US 1273765 A
Description (OCR text may contain errors)
J. A. GAVIN.
WATERPROOF STORM SHIELD.
APPLICATION FILED Nov. 9, 1917.
1,273,765. Patented Jul 23,1918.
3 SHEETSSHEET I. 6
WITNESSES J INVENTOR %q/. J?! Gav/h ATTORNEYS J. A. GAVIN.
WATERPROOF STORM SHIELD. APPLICATION man NOV. 9, 1911.
1 ,273,765. Patented July 23, 1918.
3 SHEETS-SHEET 2- WITNESSES T5 a 5 INVENTOR ATTORNEYS J. A. GAVIN.
WATERPROOF STORM SHIELD.
APPLlCATlON FILED NOV. 9. 1917.
1 ,27 3,765. Patented July 23, 1918;
3 SHEETSSHEET 3.
4/ WITNESSES Far INVENTOH M ATTORNEYS s'r PATENT OFFICE;
:osn'rn A. efvm, on s ason new Yonk.
, A Application filed November 9, 1917. Serial No. 201,126.
To all whom z't-may concern:
Be it known that I, JOSEPH A. GAVIN, a citizen of the United States, and a resident of the city of New York, borough of' Brooklyn, in the county of Kings and State of New York, have invented a new and Im-' proved Waterproof Storm-Shield, of which the following is a full, clear, and exact description.
' This invention relates to emergency shields or protectors to be used by individuals in the event of rain or snow storms or the like, and has particular reference to protecting means of a cheap yet comfortable and reliable nature.
Among the objects of the invention is to provide a shield in the nature of a coat, cape, or umbrella, that is made principally of a waterproof material such as paper, but of a nature cheap enough for the shield to be sold on the market and thus placed within reach of any member of the public for a few cents.
Another object of the invention isto provide a storm shield made of a material adapting it to be folded into a compact package suitable to be dispensed through coin controlled machines or be carried in ones pocket or shopping bag for repeated use.
A further object of the invention is the provision of a storm shield made of paper or some suitable equivalent cheap materialand so folded. that the creasing thereof will serve at least two important functions: First, the facility for the draping of the.device over the head or shoulders, and, secondly, the better shedding of rain than if the shield were not creased.
A still further object of this improvement is to provide a device which though made chiefly of a cheap quality of material is still reinforced in such a manner as to afford ample strength for the purpose for which the device is intended and also to adapt it for use in any one of several different ways such for example as a covering for the head as well as the shoulders, and as a shoulder cape.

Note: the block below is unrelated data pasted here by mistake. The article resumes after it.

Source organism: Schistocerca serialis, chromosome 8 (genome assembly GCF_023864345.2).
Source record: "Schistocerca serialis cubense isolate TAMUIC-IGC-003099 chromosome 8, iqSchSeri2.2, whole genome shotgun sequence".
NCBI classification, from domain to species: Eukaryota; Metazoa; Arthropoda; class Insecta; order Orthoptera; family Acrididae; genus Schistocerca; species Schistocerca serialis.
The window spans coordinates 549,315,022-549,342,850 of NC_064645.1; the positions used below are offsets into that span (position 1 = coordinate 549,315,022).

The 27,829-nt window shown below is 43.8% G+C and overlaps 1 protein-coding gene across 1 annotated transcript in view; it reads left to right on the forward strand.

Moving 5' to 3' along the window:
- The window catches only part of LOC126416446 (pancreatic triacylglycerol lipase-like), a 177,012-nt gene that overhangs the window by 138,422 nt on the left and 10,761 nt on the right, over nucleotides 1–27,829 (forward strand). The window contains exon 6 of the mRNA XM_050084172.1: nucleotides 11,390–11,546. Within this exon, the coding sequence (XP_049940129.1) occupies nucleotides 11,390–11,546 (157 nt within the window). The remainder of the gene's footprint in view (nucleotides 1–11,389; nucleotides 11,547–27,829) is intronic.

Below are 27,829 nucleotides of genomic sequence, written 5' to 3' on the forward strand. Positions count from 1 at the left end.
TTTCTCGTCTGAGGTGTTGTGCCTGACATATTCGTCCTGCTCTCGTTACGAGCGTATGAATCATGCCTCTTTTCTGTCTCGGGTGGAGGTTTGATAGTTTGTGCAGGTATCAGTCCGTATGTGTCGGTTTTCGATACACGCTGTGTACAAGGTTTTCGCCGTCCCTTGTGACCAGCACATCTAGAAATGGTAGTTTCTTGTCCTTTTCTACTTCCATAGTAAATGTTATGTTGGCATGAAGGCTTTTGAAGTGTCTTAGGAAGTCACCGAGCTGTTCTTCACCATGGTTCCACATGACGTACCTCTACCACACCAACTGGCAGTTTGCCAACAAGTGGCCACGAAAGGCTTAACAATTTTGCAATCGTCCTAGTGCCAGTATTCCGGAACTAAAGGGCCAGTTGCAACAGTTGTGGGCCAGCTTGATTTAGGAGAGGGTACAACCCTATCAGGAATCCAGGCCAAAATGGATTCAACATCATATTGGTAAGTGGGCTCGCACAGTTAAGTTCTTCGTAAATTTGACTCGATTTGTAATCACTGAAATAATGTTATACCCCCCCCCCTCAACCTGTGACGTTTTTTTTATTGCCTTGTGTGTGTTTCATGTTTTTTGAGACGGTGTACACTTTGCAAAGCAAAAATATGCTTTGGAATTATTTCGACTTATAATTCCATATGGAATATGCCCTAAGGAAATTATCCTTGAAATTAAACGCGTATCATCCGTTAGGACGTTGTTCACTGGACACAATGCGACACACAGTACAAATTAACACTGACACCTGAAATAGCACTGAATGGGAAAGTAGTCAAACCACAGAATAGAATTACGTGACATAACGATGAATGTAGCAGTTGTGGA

With the foregoing and other objects in View the invention consists in the arrangement and combination of parts hereinafter described and claimed, and while the invention is not restricted to the exact details of construction disclosed or suggested herein, still for the purpose of illustrating a practical embodiment thereof reference is had to the accompanying drawings, in which like reference haracters designate the same parts in the several views, and in\which Figure 1 is a side elevation of one adaptation of my improvement. I i
Fig. 2 is a front elevation of the same.
Fig. 3 is an inner'face or plan view of ,the device before it is folded, but indicating indotted lines the'folding lines with reference especially .to the adaptation shown in Figs. 1 and 2.
Fig. 4 is a fragmentary view indicating the .manner of folding at the cheek portion of the device.
Fig. 5 is a front elevatiom of the device in the form indicated in Figs. 1, 2 and 3 after the folding is completed and ready to wear. I
Fig. dis a front elevation showing that adaptation of the device for use as a shoulder cape.
Fig. 7 is a side elevation of the same.
Fig. 8 is an inner face view with the neck portion open to adapt it for a shoulder cape.
Fig. ,9 is a detail view indicating the'nature of the hand piece or holder.
Figs. 10 and 11 are front and side views of another adaptation of the improvement as i an umbrella.
Fig. 12 is an inner face view of the device Fig. 13 1s a transverse sectional detail on Specification Letters 2mm. Patented July 23, 1918 I a plane corresponding substantially to the line 1?;13 of Fig. 10, and indicating the manner of folding or rolling the front central portion of the device to produce a tent effect.
Referring now to the first set of figures I show a shield or garment made preferably mainly from a single strip or sheet of paper and of substantially rectangular form as indicated at 15, but having two of the corners indicated as rounded at 16 so as to improve the fit or appearance of the garment.